Borates in Ceramics

Jan 18, 2022 | APPLICATIONS, Ceramic and Enamels

Borates in Ceramics – Glazes and Enamels

Ceramics – Ceramic glazes and enamels – are applied to ceramic ware, sanitary ware, tableware, and tiles. Borates are used extensively in such enamels and ceramic glazes. Borates used include colemanite, ulexite, and several specialty borates, which provide efficient production and protection against the elements to the finished products.

Boron in Ceramics

Boron in Ceramics

Borates in Ceramics

Borate compounds are regularly used in ceramic glazes and enamels to improve appearance, reduce firing times, glass viscosity, and lower surface tension. Borates also increase durability and resistance against chemical or aqueous attacks and increase mechanical strength and scratch-resistance of the final product.

Ceramic glazes are used in tile production at 75 to 80%, instead of 10-15% for sanitary ware or 5-10% for tableware. Tiles are the most crucial glazed product in terms of boron use. Some borate is used in tableware glazes, including china, porcelain, and stoneware. Boron is not permitted in glazes for porcelain sanitary ware and vitreous china.

Borates can also be incorporated into frits to make them insoluble. The resultant material is mixed with water and finely ground to form a suspension that can then be applied to the substrate. The substrate is then dried and fired to fuse the enamel or glaze onto the surface.

Borates for Smooth Production

Borates are used in ceramics in enamels and glazes not just for the appearance and protection of the finished product but for efficient production. Borates inhibit the formation of glass in the initial stages of melting. Borates are a base for the dissolution of colouring oxides.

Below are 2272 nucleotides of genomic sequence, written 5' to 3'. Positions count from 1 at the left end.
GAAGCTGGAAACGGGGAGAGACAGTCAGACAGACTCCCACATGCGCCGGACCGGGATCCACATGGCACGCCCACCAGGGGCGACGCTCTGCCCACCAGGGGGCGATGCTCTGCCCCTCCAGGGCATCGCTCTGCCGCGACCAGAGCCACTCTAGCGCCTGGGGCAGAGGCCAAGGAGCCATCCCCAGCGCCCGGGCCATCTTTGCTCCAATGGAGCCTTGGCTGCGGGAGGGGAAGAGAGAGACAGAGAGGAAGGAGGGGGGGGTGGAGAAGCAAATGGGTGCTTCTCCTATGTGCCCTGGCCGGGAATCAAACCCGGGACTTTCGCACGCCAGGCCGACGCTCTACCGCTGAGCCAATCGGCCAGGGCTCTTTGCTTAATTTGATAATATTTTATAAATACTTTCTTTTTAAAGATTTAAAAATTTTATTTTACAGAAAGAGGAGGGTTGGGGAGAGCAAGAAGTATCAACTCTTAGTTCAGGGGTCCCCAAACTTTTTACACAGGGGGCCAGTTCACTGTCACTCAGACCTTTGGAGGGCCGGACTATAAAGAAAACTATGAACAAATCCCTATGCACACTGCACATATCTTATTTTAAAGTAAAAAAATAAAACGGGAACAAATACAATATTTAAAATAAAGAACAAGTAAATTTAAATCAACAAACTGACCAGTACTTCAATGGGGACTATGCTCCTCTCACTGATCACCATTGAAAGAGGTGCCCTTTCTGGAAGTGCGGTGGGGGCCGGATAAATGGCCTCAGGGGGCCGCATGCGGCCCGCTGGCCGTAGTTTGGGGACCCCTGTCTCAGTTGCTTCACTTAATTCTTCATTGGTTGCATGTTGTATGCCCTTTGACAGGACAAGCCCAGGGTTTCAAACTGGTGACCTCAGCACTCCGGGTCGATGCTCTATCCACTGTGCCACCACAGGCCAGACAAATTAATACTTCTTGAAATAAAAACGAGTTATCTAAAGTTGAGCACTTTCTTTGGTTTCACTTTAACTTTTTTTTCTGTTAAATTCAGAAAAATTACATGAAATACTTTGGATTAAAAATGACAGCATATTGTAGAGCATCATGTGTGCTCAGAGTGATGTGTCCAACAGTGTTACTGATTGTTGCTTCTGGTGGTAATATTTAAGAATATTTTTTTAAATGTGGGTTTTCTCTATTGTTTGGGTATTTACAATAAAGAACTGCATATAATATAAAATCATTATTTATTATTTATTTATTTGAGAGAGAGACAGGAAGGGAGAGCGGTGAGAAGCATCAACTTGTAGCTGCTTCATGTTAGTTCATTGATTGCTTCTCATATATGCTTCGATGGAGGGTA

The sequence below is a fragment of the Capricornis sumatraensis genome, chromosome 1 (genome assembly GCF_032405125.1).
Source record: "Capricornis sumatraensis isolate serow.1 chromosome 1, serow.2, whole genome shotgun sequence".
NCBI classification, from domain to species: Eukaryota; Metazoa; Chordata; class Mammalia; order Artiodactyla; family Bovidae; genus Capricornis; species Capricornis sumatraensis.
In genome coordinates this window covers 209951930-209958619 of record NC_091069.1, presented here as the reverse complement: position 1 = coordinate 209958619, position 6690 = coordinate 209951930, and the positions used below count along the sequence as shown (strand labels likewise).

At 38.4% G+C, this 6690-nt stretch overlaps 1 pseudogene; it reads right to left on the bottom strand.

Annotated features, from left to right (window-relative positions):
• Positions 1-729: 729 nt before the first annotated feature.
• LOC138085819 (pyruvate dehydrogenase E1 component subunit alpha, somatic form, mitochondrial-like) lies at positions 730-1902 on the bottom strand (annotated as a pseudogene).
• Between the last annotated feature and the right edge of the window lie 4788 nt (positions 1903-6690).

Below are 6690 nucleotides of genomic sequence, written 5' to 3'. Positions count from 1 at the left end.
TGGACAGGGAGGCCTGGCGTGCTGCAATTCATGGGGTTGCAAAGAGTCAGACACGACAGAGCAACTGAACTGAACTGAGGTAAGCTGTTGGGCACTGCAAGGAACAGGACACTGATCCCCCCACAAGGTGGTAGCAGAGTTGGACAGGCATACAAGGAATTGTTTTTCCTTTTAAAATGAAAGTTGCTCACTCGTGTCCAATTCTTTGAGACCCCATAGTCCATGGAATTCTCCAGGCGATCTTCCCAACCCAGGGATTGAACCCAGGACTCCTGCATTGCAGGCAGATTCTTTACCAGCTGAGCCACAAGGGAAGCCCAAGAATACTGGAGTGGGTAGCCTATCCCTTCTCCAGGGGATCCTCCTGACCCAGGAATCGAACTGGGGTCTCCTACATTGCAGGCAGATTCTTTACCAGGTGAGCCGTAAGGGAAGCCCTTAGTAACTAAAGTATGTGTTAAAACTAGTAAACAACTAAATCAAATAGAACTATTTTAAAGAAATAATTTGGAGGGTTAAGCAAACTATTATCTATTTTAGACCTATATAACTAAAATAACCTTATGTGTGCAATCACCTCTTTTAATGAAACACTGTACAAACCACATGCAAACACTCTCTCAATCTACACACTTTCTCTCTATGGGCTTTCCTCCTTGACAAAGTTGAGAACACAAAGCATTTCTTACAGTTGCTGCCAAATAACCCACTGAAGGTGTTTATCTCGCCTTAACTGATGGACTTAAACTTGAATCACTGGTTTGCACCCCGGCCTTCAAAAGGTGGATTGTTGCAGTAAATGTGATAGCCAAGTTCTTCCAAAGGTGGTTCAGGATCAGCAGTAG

Borates help reduce firing times, glass viscosity, and surface tension. This allows the glaze/enamel to mature quickly and form a smooth, even surface. Borates also reduce the thermal expansion coefficient of glazes.

Types of Borates Used in Glazes and Enamels

Colemanite and ulexite, borax pentahydrate and decahydrate, boric acid, anhydrous borax are all examples of borates used in glazes and enamels.

Many factors influence the type of borate product used in ceramic/enamel glazes. The final ceramic product’s processing conditions, the composition of its final glaze, its requirements of secondary oxides like sodium and calcium, and the availability and cost of borates, and other raw materials, all play a role in determining which type of borate is used.

Although lower-grade colemanite is acceptable for some ceramic frits, iron levels must be controlled due to its colouring effect.

Anhydrous borax (anhydrous salt tetraborate) eliminates the need for crystallization but is often more expensive than other products. Borax pentahydrate may be the most commonly used refined borate on cost grounds.

Formulations that do not require sodium use hydroboracite, boric oxide, and boric acid. Boric oxide is used in glazes and enamels to reduce melting temperatures and improve glaze in ceramics. The enamel or glaze that results is beautiful, durable, and lustrous.

Standard Production Processes

Ceramic Glaze Production

Ceramic glazes are thin glassy coatings made from frits, coloring, or other oxides and processing aids. They can be formulated for specific purposes. Many glaze ingredients, such as boron, are insoluble in water. They can be applied to clay bodies wet and would absorb the contents. Glaze ingredients are fused into silica to create an insoluble frit and applied to the substrate before firing.

Glazes can be described using maturing or firing temperatures. When the glaze melts and flows smoothly across the article’s surface, and any defects like bubbles or pinholes disappear, it is called growing temperature.

Ceramic frits can be made by melting a mixture of crystalline materials at temperatures up to 1,500°C. The fundamental constituent of frits is usually silica (glass former), along with other elements that act as fluxes (such alkalis, alkaline earth, boron, and zinc), opacifiers, including zirconium or titanium, and colorants (iron chromium cobalt and manganese, for example). Depending on the product and firing temperature, there are many frits.

Formulation of Glazes Using New Boron Raw Materials